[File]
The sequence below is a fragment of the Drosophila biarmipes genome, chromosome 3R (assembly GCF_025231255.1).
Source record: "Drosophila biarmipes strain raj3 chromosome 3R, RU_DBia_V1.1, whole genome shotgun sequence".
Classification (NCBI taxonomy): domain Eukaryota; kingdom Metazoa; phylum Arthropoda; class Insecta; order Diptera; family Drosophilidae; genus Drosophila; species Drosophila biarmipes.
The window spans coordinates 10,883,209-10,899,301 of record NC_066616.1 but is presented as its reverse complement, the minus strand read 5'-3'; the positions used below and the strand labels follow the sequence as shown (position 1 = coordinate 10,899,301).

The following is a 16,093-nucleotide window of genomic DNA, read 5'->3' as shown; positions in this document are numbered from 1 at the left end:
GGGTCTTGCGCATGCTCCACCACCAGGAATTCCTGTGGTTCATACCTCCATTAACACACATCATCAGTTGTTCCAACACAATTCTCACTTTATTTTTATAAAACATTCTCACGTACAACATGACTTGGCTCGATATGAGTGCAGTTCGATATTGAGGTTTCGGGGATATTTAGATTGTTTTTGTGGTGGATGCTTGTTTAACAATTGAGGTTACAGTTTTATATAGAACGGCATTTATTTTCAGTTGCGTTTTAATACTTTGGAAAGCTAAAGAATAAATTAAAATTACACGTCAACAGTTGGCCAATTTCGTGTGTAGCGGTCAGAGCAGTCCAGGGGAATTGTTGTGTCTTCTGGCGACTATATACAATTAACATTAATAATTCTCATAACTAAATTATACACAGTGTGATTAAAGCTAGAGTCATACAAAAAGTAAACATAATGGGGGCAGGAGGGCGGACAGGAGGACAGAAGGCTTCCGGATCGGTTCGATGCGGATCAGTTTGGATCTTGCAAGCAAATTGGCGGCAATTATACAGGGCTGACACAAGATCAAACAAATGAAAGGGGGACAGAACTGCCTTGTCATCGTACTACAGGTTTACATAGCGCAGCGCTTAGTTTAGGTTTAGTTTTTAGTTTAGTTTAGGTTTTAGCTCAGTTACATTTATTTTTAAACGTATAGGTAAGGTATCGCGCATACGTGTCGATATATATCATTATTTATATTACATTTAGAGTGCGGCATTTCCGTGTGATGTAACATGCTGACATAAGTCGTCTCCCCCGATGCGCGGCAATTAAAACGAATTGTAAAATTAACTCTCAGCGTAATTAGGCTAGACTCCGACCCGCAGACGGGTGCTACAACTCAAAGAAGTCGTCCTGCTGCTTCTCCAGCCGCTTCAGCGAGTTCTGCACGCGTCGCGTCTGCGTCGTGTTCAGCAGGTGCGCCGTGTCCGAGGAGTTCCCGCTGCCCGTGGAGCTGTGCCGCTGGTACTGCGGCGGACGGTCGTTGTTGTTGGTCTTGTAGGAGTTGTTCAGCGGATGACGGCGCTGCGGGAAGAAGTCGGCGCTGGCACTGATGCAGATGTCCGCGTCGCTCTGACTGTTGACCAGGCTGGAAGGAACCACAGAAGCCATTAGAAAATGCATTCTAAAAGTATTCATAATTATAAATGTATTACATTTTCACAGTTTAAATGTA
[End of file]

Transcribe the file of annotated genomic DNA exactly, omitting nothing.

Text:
The sequence below is a fragment of the Drosophila biarmipes genome, chromosome 3R (assembly GCF_025231255.1).
Source record: "Drosophila biarmipes strain raj3 chromosome 3R, RU_DBia_V1.1, whole genome shotgun sequence".
Classification (NCBI taxonomy): domain Eukaryota; kingdom Metazoa; phylum Arthropoda; class Insecta; order Diptera; family Drosophilidae; genus Drosophila; species Drosophila biarmipes.
The window spans coordinates 10,883,209-10,899,301 of record NC_066616.1 but is presented as its reverse complement, the minus strand read 5'-3'; the positions used below and the strand labels follow the sequence as shown (position 1 = coordinate 10,899,301).

The following is a 16,093-nucleotide window of genomic DNA, read 5'->3' as shown; positions in this document are numbered from 1 at the left end:
GGGTCTTGCGCATGCTCCACCACCAGGAATTCCTGTGGTTCATACCTCCATTAACACACATCATCAGTTGTTCCAACACAATTCTCACTTTATTTTTATAAAACATTCTCACGTACAACATGACTTGGCTCGATATGAGTGCAGTTCGATATTGAGGTTTCGGGGATATTTAGATTGTTTTTGTGGTGGATGCTTGTTTAACAATTGAGGTTACAGTTTTATATAGAACGGCATTTATTTTCAGTTGCGTTTTAATACTTTGGAAAGCTAAAGAATAAATTAAAATTACACGTCAACAGTTGGCCAATTTCGTGTGTAGCGGTCAGAGCAGTCCAGGGGAATTGTTGTGTCTTCTGGCGACTATATACAATTAACATTAATAATTCTCATAACTAAATTATACACAGTGTGATTAAAGCTAGAGTCATACAAAAAGTAAACATAATGGGGGCAGGAGGGCGGACAGGAGGACAGAAGGCTTCCGGATCGGTTCGATGCGGATCAGTTTGGATCTTGCAAGCAAATTGGCGGCAATTATACAGGGCTGACACAAGATCAAACAAATGAAAGGGGGACAGAACTGCCTTGTCATCGTACTACAGGTTTACATAGCGCAGCGCTTAGTTTAGGTTTAGTTTTTAGTTTAGTTTAGGTTTTAGCTCAGTTACATTTATTTTTAAACGTATAGGTAAGGTATCGCGCATACGTGTCGATATATATCATTATTTATATTACATTTAGAGTGCGGCATTTCCGTGTGATGTAACATGCTGACATAAGTCGTCTCCCCCGATGCGCGGCAATTAAAACGAATTGTAAAATTAACTCTCAGCGTAATTAGGCTAGACTCCGACCCGCAGACGGGTGCTACAACTCAAAGAAGTCGTCCTGCTGCTTCTCCAGCCGCTTCAGCGAGTTCTGCACGCGTCGCGTCTGCGTCGTGTTCAGCAGGTGCGCCGTGTCCGAGGAGTTCCCGCTGCCCGTGGAGCTGTGCCGCTGGTACTGCGGCGGACGGTCGTTGTTGTTGGTCTTGTAGGAGTTGTTCAGCGGATGACGGCGCTGCGGGAAGAAGTCGGCGCTGGCACTGATGCAGATGTCCGCGTCGCTCTGACTGTTGACCAGGCTGGAAGGAACCACAGAAGCCATTAGAAAATGCATTCTAAAAGTATTCATAATTATAAATGTATTACATTTTCACAGTTTAAATGTA